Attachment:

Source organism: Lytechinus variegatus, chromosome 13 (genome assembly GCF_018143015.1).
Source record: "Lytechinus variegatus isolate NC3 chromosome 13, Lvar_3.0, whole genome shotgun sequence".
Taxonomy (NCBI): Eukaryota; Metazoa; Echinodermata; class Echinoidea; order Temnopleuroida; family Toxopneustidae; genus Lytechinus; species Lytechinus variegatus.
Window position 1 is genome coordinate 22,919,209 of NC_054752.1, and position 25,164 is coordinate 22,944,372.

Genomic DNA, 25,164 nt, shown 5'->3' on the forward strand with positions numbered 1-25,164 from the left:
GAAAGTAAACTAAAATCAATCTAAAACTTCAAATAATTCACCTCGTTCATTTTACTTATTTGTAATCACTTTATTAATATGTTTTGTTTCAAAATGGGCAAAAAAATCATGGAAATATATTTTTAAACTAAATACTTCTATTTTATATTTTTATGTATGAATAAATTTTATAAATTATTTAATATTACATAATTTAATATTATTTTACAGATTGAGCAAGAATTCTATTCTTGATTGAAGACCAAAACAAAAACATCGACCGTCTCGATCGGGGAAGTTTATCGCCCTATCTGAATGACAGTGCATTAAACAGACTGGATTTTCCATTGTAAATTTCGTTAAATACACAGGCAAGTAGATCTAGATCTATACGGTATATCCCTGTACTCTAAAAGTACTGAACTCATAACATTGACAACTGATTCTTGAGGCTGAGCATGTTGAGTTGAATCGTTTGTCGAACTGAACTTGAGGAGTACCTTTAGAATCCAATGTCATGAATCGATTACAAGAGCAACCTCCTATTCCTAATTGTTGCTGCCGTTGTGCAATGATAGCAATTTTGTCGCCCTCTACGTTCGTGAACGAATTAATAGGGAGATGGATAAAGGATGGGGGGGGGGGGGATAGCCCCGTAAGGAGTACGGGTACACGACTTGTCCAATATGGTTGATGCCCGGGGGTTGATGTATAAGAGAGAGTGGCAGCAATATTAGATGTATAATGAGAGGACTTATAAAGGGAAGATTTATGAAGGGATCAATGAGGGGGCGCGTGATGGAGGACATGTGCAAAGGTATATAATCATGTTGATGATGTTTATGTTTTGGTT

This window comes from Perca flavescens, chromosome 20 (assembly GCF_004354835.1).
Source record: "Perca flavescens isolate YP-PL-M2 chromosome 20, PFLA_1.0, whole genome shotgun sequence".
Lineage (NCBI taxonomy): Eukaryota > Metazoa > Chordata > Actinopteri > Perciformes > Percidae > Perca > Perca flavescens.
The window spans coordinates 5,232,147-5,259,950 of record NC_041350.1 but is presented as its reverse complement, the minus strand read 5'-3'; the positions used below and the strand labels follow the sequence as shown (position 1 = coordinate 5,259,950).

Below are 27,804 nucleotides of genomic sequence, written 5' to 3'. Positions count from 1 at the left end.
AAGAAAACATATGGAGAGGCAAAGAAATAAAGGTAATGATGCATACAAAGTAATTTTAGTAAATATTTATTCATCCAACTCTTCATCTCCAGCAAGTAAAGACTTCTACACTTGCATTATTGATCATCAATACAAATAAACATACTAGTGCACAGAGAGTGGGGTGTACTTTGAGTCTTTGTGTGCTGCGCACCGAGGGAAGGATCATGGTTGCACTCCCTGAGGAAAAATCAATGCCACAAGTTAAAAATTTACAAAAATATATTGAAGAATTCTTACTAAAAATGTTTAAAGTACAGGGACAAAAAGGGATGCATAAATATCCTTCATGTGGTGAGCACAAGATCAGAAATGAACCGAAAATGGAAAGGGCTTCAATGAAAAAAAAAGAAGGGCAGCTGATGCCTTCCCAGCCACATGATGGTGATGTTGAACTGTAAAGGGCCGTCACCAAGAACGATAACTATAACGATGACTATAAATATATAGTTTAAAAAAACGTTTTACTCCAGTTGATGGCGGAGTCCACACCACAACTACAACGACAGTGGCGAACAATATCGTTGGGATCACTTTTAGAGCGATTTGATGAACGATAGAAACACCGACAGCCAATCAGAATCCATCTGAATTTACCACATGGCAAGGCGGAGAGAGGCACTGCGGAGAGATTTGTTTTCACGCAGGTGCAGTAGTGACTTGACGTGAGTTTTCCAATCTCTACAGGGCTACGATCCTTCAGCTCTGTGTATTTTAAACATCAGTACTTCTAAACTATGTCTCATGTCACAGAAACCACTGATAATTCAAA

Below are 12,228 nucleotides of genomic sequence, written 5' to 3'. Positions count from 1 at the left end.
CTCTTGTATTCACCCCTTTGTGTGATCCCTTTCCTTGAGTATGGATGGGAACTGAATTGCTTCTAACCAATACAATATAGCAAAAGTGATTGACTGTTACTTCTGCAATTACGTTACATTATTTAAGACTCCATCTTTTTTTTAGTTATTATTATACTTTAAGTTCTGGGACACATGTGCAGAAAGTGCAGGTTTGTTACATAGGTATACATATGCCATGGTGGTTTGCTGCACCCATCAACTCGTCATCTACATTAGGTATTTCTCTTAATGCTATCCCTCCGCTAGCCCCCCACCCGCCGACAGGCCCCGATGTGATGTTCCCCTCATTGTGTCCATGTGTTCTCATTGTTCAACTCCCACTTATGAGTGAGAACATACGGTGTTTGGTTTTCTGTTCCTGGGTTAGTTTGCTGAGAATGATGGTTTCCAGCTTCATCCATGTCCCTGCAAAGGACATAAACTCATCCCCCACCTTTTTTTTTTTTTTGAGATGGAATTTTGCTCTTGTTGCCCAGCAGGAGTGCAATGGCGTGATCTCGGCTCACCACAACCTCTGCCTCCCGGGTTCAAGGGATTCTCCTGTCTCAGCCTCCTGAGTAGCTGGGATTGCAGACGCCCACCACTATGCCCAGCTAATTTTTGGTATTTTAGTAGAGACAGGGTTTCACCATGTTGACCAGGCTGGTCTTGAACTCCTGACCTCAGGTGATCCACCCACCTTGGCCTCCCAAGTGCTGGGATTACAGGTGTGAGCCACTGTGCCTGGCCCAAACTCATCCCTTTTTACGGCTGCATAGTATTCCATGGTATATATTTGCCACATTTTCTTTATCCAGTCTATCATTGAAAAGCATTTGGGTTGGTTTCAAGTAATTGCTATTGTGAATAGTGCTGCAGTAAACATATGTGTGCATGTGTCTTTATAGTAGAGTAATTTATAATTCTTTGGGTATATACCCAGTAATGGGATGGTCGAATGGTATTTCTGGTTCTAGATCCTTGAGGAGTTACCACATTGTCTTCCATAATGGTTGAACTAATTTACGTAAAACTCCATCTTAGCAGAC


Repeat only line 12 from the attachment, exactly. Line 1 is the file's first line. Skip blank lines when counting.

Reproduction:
AAGAAAACATATGGAGAGGCAAAGAAATAAAGGTAATGATGCATACAAAGTAATTTTAGTAAATATTTATTCATCCAACTCTTCATCTCCAGCAAGTAAAGACTTCTACACTTGCATTATTGATCATCAATACAAATAAACATACTAGTGCACAGAGAGTGGGGTGTACTTTGAGTCTTTGTGTGCTGCGCACCGAGGGAAGGATCATGGTTGCACTCCCTGAGGAAAAATCAATGCCACAAGTTAAAAATTTACAAAAATATATTGAAGAATTCTTACTAAAAATGTTTAAAGTACAGGGACAAAAAGGGATGCATAAATATCCTTCATGTGGTGAGCACAAGATCAGAAATGAACCGAAAATGGAAAGGGCTTCAATGAAAAAAAAAGAAGGGCAGCTGATGCCTTCCCAGCCACATGATGGTGATGTTGAACTGTAAAGGGCCGTCACCAAGAACGATAACTATAACGATGACTATAAATATATAGTTTAAAAAAACGTTTTACTCCAGTTGATGGCGGAGTCCACACCACAACTACAACGACAGTGGCGAACAATATCGTTGGGATCACTTTTAGAGCGATTTGATGAACGATAGAAACACCGACAGCCAATCAGAATCCATCTGAATTTACCACATGGCAAGGCGGAGAGAGGCACTGCGGAGAGATTTGTTTTCACGCAGGTGCAGTAGTGACTTGACGTGAGTTTTCCAATCTCTACAGGGCTACGATCCTTCAGCTCTGTGTATTTTAAACATCAGTACTTCTAAACTATGTCTCATGTCACAGAAACCACTGATAATTCAAA